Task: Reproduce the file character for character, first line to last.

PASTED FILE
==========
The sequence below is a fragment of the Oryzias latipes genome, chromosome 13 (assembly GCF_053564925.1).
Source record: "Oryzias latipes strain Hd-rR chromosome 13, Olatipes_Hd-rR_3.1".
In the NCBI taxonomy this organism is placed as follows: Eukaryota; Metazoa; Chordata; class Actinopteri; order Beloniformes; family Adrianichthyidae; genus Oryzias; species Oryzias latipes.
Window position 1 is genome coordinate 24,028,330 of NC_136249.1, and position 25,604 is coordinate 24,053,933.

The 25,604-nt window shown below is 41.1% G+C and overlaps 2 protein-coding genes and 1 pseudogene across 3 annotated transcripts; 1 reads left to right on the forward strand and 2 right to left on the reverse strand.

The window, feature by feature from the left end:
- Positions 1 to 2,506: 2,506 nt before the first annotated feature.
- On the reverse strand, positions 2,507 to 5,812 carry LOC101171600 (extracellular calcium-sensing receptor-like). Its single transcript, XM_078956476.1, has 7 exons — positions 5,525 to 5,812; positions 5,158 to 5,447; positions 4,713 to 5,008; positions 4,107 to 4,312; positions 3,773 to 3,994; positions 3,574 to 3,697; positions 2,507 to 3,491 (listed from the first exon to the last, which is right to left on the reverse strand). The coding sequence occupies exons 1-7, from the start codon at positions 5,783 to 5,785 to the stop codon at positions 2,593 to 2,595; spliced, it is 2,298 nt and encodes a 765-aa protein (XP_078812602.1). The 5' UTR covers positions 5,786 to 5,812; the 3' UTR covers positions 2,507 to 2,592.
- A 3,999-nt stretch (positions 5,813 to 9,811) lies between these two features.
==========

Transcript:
The sequence below is a fragment of the Oryzias latipes genome, chromosome 13 (assembly GCF_053564925.1).
Source record: "Oryzias latipes strain Hd-rR chromosome 13, Olatipes_Hd-rR_3.1".
In the NCBI taxonomy this organism is placed as follows: Eukaryota; Metazoa; Chordata; class Actinopteri; order Beloniformes; family Adrianichthyidae; genus Oryzias; species Oryzias latipes.
Window position 1 is genome coordinate 24,028,330 of NC_136249.1, and position 25,604 is coordinate 24,053,933.

The 25,604-nt window shown below is 41.1% G+C and overlaps 2 protein-coding genes and 1 pseudogene across 3 annotated transcripts; 1 reads left to right on the forward strand and 2 right to left on the reverse strand.

The window, feature by feature from the left end:
- Positions 1 to 2,506: 2,506 nt before the first annotated feature.
- On the reverse strand, positions 2,507 to 5,812 carry LOC101171600 (extracellular calcium-sensing receptor-like). Its single transcript, XM_078956476.1, has 7 exons — positions 5,525 to 5,812; positions 5,158 to 5,447; positions 4,713 to 5,008; positions 4,107 to 4,312; positions 3,773 to 3,994; positions 3,574 to 3,697; positions 2,507 to 3,491 (listed from the first exon to the last, which is right to left on the reverse strand). The coding sequence occupies exons 1-7, from the start codon at positions 5,783 to 5,785 to the stop codon at positions 2,593 to 2,595; spliced, it is 2,298 nt and encodes a 765-aa protein (XP_078812602.1). The 5' UTR covers positions 5,786 to 5,812; the 3' UTR covers positions 2,507 to 2,592.
- A 3,999-nt stretch (positions 5,813 to 9,811) lies between these two features.